Find this information useful? YubaNet is powered by your subscription
Oct. 26, 2016 – The House of Representatives Science, Space & Technology Committee has been operating in lockstep with the combative political climate this election season. Since last year, the committee chair has issued more than 25 subpoenas to investigate science agencies and others. But rather than bring misdeeds to light, some scientists say the efforts are having a chilling effect, according to an article in Chemical & Engineering News (C&EN), the weekly newsmagazine of the American Chemical Society.
Jeff Johnson, a special correspondent to C&EN, reports that Lamar Smith, a Texas Republican and the chair of the House science committee, has unilaterally launched the probes over the vehement objections of committee Democrats. The subjects of the probes include the peer-review process at the National Science Foundation, climate change research at the National Oceanic & Atmospheric Administration, and security at the National Institute of Standards & Technology. Most recently, Smith has also been trying to obtain correspondence between eight environmental advocacy groups and state attorneys general in connection to a science-based fraud investigation of ExxonMobil.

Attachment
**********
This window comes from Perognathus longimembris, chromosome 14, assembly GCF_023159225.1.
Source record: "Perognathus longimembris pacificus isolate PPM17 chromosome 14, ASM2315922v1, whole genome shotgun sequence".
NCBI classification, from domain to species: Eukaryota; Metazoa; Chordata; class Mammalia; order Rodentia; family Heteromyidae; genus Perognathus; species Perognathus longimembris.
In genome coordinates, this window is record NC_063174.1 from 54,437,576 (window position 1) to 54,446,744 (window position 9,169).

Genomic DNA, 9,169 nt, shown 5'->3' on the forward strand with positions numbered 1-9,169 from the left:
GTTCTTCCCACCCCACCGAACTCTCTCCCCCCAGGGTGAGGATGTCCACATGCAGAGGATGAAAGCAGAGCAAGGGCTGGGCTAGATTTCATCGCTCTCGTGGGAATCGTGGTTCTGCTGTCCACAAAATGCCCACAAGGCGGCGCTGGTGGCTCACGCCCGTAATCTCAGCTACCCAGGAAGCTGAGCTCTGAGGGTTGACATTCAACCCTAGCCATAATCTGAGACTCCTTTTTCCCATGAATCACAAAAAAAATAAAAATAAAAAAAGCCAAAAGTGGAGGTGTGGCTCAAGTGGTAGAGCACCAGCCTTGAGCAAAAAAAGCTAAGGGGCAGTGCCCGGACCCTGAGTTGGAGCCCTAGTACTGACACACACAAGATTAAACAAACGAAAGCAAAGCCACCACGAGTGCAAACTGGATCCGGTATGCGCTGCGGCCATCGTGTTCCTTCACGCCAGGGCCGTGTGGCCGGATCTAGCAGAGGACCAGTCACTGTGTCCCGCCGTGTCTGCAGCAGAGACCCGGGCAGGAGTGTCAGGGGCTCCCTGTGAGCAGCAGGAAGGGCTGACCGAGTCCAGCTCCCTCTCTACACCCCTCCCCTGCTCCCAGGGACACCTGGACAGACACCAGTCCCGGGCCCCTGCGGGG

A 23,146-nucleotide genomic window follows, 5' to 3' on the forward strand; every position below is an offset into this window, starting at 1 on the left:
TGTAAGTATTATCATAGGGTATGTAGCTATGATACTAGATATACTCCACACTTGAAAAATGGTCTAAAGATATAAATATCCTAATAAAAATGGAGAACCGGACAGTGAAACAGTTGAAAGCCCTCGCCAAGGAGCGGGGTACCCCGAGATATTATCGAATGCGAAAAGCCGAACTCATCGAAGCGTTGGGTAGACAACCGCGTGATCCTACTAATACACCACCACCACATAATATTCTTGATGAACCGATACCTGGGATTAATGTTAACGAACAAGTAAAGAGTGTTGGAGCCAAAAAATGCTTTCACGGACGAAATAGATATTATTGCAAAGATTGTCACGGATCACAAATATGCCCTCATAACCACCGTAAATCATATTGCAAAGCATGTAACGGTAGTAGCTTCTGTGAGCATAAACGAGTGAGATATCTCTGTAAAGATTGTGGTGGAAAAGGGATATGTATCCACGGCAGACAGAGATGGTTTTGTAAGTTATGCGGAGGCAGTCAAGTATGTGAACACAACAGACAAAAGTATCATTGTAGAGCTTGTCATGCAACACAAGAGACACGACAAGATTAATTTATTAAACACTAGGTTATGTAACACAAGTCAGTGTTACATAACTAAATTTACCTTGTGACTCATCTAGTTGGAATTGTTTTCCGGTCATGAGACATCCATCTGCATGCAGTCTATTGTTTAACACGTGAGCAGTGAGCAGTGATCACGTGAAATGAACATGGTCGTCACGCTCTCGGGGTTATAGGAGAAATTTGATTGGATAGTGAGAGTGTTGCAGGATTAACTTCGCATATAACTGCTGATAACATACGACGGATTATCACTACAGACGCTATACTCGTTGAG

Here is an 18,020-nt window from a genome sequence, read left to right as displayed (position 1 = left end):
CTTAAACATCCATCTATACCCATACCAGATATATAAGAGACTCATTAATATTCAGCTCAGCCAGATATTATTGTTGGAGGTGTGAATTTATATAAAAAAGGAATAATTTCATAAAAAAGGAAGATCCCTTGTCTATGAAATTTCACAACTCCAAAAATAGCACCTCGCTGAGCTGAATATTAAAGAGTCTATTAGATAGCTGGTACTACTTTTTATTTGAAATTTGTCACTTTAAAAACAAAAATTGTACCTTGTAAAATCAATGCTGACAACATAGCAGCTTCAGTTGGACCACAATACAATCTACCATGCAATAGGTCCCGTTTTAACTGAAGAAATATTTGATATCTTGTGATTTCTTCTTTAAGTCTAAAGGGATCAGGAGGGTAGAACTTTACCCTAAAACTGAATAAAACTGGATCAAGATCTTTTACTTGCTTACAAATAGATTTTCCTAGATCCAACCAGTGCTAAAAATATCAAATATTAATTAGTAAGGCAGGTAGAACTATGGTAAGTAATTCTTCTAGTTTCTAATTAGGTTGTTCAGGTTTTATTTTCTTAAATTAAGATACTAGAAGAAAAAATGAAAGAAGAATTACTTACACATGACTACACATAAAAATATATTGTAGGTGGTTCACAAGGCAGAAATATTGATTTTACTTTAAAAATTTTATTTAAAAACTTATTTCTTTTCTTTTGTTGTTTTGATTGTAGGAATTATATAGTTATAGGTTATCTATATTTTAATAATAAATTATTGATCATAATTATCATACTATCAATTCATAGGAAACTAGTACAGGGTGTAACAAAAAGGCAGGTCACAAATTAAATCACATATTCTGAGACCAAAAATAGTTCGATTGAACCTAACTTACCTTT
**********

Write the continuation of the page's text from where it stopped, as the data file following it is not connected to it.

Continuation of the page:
In response to the latest investigation, more than 2,000 scientists signed a letter to Smith urging him to end the probe, which they perceive as an effort to protect oil companies and suppress science. One signer says the hostile climate is indeed having a harmful side effect: Some scientists are shying away from conducting research that could draw unwanted political ire. A former Republican chair of the committee, Sherwood Boehlert, laments the current infighting, but says he’s hopeful that the upcoming election will help Congress get back on a more productive and collegial track.
The American Chemical Society is a nonprofit organization chartered by the U.S. Congress. With nearly 157,000 members, ACS is the world’s largest scientific society and a global leader in providing access to chemistry-related research through its multiple databases, peer-reviewed journals and scientific conferences. Its main offices are in Washington, D.C., and Columbus, Ohio. www.acs.org